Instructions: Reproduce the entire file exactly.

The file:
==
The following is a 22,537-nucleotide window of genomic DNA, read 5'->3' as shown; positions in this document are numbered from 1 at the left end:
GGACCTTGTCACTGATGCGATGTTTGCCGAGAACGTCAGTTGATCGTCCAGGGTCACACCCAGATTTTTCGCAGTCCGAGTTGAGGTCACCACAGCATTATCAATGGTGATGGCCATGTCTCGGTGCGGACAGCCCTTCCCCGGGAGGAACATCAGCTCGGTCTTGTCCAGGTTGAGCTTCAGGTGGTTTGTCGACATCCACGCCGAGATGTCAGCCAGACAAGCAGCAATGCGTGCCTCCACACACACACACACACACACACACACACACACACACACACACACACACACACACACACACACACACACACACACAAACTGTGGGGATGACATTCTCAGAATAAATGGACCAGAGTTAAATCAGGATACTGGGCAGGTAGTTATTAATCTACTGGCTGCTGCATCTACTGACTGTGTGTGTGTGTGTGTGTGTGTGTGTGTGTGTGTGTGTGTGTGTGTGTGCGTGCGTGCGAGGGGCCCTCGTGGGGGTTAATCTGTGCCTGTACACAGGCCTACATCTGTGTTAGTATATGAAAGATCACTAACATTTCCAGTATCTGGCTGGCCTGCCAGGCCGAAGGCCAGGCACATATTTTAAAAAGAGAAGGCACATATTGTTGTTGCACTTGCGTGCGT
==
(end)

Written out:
The following is a 22,537-nucleotide window of genomic DNA, read 5'->3' as shown; positions in this document are numbered from 1 at the left end:
GGACCTTGTCACTGATGCGATGTTTGCCGAGAACGTCAGTTGATCGTCCAGGGTCACACCCAGATTTTTCGCAGTCCGAGTTGAGGTCACCACAGCATTATCAATGGTGATGGCCATGTCTCGGTGCGGACAGCCCTTCCCCGGGAGGAACATCAGCTCGGTCTTGTCCAGGTTGAGCTTCAGGTGGTTTGTCGACATCCACGCCGAGATGTCAGCCAGACAAGCAGCAATGCGTGCCTCCACACACACACACACACACACACACACACACACACACACACACACACACACACACACACACACACACACACACACAAACTGTGGGGATGACATTCTCAGAATAAATGGACCAGAGTTAAATCAGGATACTGGGCAGGTAGTTATTAATCTACTGGCTGCTGCATCTACTGACTGTGTGTGTGTGTGTGTGTGTGTGTGTGTGTGTGTGTGTGTGTGTGTGTGCGTGCGTGCGAGGGGCCCTCGTGGGGGTTAATCTGTGCCTGTACACAGGCCTACATCTGTGTTAGTATATGAAAGATCACTAACATTTCCAGTATCTGGCTGGCCTGCCAGGCCGAAGGCCAGGCACATATTTTAAAAAGAGAAGGCACATATTGTTGTTGCACTTGCGTGCGT